Last Week in Review
THEY SAY "NO NEWS IS GOOD NEWS"...and that sentiment was particularly true last week, as several pieces of news that arrived were far from good.
On Friday, the Labor Department reported that 598,000 jobs were lost in January. This was worse than expectations of 540,000 jobs lost, and is the worst number since December 1974. Overall, about 3.6 Million jobs have been lost since December 2007, with nearly half of them in just the past three months. And you can see this clearly in the chart below, which looks unusual because it's measuring a negative number, for something that is normally reported as a positive (i.e. the number of jobs created). The rate of unemployment jumped to 7.6%, but the number of part-time workers increased dramatically as well. Many part-time workers would rather be full-time, but are simply taking what they can get. Added up, the number of underutilized workers now represent over 15% of the workforce overall. Let's hope the Stimulus Plan spurs some job growth.
And with last Monday's news that the Personal Consumption Expenditure (PCE) index reported its smallest gain in five years, the argument of inflation being a threat to the economy has taken a back seat for now. While that may sound like good news, the bigger topic for the moment is the threat of deflation in the near term. Why is deflation considered worse? Deflation kills the over-all economy, as there is no incentive to spend today when prices look as if they'll be getting cheaper in the future. This consumer mind-set obviously destroys product sales, and in turn, adds to the already dismal amount of job losses. If deflation takes hold, the fear is that it can lead to a devastating economic cycle.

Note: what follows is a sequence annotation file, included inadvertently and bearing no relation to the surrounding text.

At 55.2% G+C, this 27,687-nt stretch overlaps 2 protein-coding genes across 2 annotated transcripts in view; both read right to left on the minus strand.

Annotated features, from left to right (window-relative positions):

However, there was some possible good news from last week. There was renewed talk about relaxing the "mark-to-market" accounting rules, which is not only vital to the economy, but also to the mortgage industry as lenders need the ability to lend for the mortgage and housing industry to recover and thrive. "Mark-to-Market" rules led to the failure of many financial institutions that really weren't in bad shape, but simply made them appear to be over leveraged as they were forced to value their assets against distressed institutions selling assets at steep discounts. It will be important to watch this news story in the weeks ahead.
And when all was said and done, the news of the week wasn't so horrible for Bonds and home loan rates, as they ended the volatile week only slightly worse than where they began.
HAVE YOU BEEN THINKING OF BUYING A HOME OR REFINANCING YOUR LOAN? CHECK OUT THIS WEEK'S MORTGAGE MARKET VIEW TO MAKE SURE YOU AVOID A VERY COSTLY MISTAKE!
Forecast for the Week
This week is a quiet one when it comes to scheduled economic reports being delivered, but there's still plenty of news that could shake the markets, including updates on the Stimulus Plan still making its way through Congress, as well as the aforementioned mark-to-market rule. It should be noted that Stock prices, especially within the financial sector, have reacted very well anytime there is a mention of a possible relaxation of mark-to-market accounting.